COVID-19 and commercial leases – Victoria issues Regulations to implement the Code

COVID-19 and commercial leases – Victoria issues Regulations to implement the Code

Download PDF – Commercial Leases Regulations – Covid19


On 7 April 2020, the National Cabinet published a mandatory Code of Conduct (the Code) setting out the principles to guide negotiations around the structuring of rental relief to be granted to tenants under commercial leases impacted by COVID-19.  The principles were to be implemented by legislation passed in each state and territory.

On 23 April the Victorian Government passed the COVID-19 Omnibus (Emergency Measures) Act 2020 which, among other measures, created the power to make regulations to implement the principles of the Code in Victoria.  On 1 May the government issued the COVID-19 Omnibus (Emergency Measures) (Commercial Leases and Licences) Regulations 2020 (Vic) (the Regulations).

Landlords and tenants in Victoria will now have a much clearer understanding of their rights and obligations, and of the roadmap for resolving and formalising rental relief terms.  We have summarised below some of the key obligations and processes imposed by the Regulations, and some of the practical implications.


The Regulations apply where:

  • the lease is a retail lease, or a commercial lease or licence, and the premises are used solely or predominantly for the purpose of carrying on a business. Subleases and sublicences are also covered;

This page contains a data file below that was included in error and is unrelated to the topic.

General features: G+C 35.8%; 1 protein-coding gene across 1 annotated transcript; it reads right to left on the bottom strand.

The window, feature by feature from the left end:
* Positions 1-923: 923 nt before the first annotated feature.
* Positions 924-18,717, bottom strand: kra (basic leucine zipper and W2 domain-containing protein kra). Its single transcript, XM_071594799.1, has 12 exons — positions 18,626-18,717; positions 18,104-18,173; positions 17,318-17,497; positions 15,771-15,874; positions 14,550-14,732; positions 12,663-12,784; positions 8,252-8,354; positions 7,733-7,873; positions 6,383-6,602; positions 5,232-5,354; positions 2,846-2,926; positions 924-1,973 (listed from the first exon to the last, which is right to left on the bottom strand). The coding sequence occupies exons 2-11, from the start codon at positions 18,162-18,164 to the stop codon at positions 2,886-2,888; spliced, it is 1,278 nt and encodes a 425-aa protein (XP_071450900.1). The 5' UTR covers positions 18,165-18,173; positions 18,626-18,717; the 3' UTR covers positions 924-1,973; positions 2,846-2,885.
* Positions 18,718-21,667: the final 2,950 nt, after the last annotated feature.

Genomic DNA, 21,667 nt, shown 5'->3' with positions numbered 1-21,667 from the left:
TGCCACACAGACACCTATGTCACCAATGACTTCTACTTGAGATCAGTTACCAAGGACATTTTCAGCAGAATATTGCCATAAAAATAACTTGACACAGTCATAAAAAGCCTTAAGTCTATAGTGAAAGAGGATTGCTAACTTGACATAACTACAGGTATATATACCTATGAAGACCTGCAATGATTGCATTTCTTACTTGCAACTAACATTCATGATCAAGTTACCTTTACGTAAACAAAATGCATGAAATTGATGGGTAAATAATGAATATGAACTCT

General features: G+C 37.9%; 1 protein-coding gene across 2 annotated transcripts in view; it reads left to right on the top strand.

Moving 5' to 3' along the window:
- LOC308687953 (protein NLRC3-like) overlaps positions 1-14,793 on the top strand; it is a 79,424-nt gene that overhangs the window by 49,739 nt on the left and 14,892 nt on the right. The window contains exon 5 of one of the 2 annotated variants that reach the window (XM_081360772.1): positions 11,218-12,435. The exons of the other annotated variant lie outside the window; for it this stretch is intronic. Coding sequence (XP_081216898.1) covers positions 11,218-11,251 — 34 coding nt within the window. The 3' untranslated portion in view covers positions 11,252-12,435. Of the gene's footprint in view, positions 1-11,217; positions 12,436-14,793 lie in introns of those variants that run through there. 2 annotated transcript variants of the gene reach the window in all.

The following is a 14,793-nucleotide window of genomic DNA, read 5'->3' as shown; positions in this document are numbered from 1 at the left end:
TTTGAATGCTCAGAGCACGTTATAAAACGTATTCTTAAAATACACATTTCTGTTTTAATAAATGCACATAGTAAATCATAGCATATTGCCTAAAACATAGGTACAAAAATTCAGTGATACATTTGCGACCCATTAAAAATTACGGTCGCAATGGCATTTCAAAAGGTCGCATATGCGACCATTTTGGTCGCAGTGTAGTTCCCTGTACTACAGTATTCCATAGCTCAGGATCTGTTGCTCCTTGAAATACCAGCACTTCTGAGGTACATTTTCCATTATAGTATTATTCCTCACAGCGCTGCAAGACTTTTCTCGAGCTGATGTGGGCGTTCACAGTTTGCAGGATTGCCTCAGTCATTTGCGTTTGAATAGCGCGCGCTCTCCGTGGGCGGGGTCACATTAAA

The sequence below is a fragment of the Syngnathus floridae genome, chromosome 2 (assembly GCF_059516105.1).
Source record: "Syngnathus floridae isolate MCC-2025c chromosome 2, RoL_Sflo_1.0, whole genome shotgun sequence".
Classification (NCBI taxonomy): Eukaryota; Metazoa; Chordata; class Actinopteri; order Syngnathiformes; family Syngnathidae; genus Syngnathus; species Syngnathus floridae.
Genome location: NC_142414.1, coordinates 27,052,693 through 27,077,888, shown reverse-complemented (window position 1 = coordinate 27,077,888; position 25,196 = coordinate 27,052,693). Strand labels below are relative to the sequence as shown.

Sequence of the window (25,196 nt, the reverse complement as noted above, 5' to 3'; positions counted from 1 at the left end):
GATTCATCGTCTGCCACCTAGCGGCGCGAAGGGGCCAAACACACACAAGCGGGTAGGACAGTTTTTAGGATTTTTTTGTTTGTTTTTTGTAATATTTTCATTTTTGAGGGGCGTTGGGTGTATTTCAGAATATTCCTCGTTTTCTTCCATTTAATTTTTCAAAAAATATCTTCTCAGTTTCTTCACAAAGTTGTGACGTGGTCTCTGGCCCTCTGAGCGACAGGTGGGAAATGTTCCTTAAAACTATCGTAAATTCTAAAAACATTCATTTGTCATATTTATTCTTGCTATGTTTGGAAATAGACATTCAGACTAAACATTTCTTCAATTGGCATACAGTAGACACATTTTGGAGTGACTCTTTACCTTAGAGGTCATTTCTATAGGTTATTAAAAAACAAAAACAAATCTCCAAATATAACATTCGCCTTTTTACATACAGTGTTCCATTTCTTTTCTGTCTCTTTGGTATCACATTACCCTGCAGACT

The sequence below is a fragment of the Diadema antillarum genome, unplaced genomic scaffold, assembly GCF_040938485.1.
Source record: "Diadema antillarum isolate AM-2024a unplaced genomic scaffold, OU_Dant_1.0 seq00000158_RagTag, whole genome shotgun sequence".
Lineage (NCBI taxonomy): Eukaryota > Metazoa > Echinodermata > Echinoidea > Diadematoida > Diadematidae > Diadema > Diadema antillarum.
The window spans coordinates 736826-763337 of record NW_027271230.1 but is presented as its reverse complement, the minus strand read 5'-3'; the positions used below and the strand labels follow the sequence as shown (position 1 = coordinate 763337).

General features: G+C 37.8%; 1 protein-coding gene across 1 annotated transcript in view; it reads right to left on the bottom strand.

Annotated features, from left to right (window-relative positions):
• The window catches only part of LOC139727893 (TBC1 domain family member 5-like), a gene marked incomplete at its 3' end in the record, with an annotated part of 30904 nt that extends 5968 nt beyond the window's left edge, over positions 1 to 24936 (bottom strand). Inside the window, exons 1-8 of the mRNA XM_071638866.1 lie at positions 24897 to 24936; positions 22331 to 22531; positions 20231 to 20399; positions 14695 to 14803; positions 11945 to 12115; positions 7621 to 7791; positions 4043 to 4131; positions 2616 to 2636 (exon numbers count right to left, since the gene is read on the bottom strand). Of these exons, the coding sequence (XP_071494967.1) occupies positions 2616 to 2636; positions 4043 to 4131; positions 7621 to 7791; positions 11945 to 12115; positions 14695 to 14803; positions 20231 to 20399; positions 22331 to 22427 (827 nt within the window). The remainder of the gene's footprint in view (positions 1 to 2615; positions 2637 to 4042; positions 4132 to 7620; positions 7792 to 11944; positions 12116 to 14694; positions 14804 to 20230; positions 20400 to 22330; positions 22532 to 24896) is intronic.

• the tenant, or the group of which it is a member, had annual turnover in the previous financial year of less than $50m OR its annual turnover in the current financial year is likely to be less than $50m. This means that the impact of the pandemic up to 30 June this year can be taken into account in determining whether a tenant (or a group) who would normally have annual turnover in excess of $50m, may nevertheless be covered by the Regulations; and
  • the tenant is an employer who qualifies for the JobKeeper scheme and is participating in the scheme.

The following leases are excluded:

  • leases or licences entered into on or after 29 March; and
  • leases for farming, grazing and a broad range of other agricultural activities.

Unlike the NSW Regulations, which adopts the “related corporations” test under the Corporations Act 2001, the Victorian Regulations adopt definitions from the Income Tax Assessment Act 1997, which potentially create a wider membership group, for the purpose of applying the turnover threshold test. Under the Victorian approach:

  • an ownership interest of 40% between two entities will be sufficient to make them part of the same group; and
  • a person or company who is under the effective control of the tenant (in that the person or company acts or could reasonably be expected to act at the tenant’s direction) is an affiliate, and that affiliate’s turnover must be combined with the tenant’s turnover for the purpose of the turnover test under the Regulations.

As discussed below, it will be the responsibility of any tenant seeking rental relief to demonstrate to the landlord that it meets all the eligibility criteria.

Tenant must initiate negotiation process

The fundamental principle that underpins the Code is that the circumstances of each lease are different and a negotiated agreement must be reached on a case by case basis.